By Lucy Ashton
A Dumbarton film star who once owned a shop in Helensburgh has spoken of the “magical quality” of films shot in his homeland as Scotland’s tourist board launches its new guide to big screen locations.
The son of Jimmy Copeland, who was also a film actor, was born in Clydebank and the family lived in Wallace Street in the Newtown for a time.
James once owned the Helensburgh Grain Store, the town’s first health food and wholefoods shop, in East Clyde Street before turning to acting full-time, has written the foreword to VisitScotland’s revamped guidebook Set In Scotland.
The 52-page guide, which was introduced on the BBC Scotland news by culture reporter Pauline McLean, who is also from Dumbarton, takes visitors through the more than 150 films which have been shot entirely or partly in Scotland, and details 100 film locations. It includes locations for Braveheart, Harry Potter, Skyfall and the Fast And Furious saga.
Other films which were shot wholly or partly in the West of Scotland include:
· Jurassic World: Fallen Kingdom (2018) – The fifth instalment in the series sees the Glen Mallan Jetty at Loch Long in Arrochar, pictured above with super carrier Queen Elizabeth, used to transport the captured creatures for their auction at the home of Sir Benjamin Lockwood, played by James Cromwell.
· Ring of Bright Water (1969) – shot almost entirely on location in the region, this family favourite is based on Scottish author and naturalist Gavin Maxwell’s best-selling tale of a writer who brings his pet otter to the west coast of Scotland.
· Monty Python and the Holy Grail (1975) – Monty Python fans will know it as “the Castle of Aaaarrrrggghhh” but in real life it is the roof of Castle Stalker that a French soldier, played by John Cleese, hurls extraordinary insults down upon King Arthur.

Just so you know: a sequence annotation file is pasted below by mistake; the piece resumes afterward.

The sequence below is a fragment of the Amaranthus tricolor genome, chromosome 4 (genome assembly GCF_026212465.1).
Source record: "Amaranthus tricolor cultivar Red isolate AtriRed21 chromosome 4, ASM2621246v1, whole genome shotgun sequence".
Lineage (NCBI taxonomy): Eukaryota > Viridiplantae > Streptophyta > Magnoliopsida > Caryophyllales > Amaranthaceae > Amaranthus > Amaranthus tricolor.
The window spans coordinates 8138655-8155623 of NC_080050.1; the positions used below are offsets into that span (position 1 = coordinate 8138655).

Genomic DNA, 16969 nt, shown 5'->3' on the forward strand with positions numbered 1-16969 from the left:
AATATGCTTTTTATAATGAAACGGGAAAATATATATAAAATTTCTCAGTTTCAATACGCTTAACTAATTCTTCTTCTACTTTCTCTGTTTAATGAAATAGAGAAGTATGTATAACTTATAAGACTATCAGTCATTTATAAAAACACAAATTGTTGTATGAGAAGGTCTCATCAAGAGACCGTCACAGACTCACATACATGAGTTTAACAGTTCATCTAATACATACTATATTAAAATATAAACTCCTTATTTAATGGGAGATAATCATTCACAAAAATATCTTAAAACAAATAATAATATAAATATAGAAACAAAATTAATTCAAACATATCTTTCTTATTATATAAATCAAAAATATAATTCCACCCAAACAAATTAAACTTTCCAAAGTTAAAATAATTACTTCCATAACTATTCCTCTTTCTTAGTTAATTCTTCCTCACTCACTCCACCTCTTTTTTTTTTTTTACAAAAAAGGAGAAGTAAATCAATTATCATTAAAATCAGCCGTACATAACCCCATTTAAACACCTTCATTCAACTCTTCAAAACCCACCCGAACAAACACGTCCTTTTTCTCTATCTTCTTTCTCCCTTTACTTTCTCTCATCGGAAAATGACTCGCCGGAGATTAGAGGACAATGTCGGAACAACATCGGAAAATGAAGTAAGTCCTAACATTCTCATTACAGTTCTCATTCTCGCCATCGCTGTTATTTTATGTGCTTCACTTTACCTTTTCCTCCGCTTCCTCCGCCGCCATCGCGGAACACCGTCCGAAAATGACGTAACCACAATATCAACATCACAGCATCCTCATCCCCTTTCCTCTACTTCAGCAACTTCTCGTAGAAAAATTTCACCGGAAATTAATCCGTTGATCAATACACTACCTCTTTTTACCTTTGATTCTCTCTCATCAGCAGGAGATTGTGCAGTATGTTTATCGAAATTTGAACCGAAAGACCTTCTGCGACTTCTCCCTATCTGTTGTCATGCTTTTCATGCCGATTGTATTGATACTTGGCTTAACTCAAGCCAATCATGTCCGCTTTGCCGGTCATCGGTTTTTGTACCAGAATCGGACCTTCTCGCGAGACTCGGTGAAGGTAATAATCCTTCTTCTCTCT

· Restless Natives (1985) – The Rest and be Thankful is the beauty spot where a coach of tourists are robbed by a clown and a wolf man in this comedy directed by Michael Hoffman.
· Entrapment (1999) – It’s easy to see what attracted filmmakers to the popular fortress of Duart Castle on the Isle of Mull which features as a hideout for international art thief Robert “Mac” MacDougal (played by Sean Connery) in the 1999 film Entrapment.
“What is wonderful is that the films are only the starting point.
“They then form a strong connection with the real country – it may be because of their ancestors or the feeling they got while they’re here. That stays with them.”
The revamped guidebook was launched by the actor at Bo’ness and Kinneil Railway on Friday, a location which has itself appeared in several film and television productions including Outlander, Cloud Atlas and The Railway Man.
VisitScotland said screen tourism is a global trend in which film and television fans are inspired to visit a location after seeing it on screen.
The tourism body said the trend is long-term, with many visitors citing film titles released long before their trip as motivation, and it said the trend can provide ongoing financial support for regions and businesses linked to popular locations.
Jenni Steele, film and creative industries manager at VisitScotland, said: “Some of the world’s biggest film franchises have chosen to come to our shores in recent years, from Batman to Avengers.
“This not only boosts the local economy in the short term, which is particularly important for the recovery of tourism, but can provide an ongoing presence in popular culture – and streaming services – that can continue to reach new audiences and lead to visits long after a film’s release.”
The tourism organisation said it hoped its new look guide, which boasts more featured productions than the previous one, will offer further inspiration to visitors.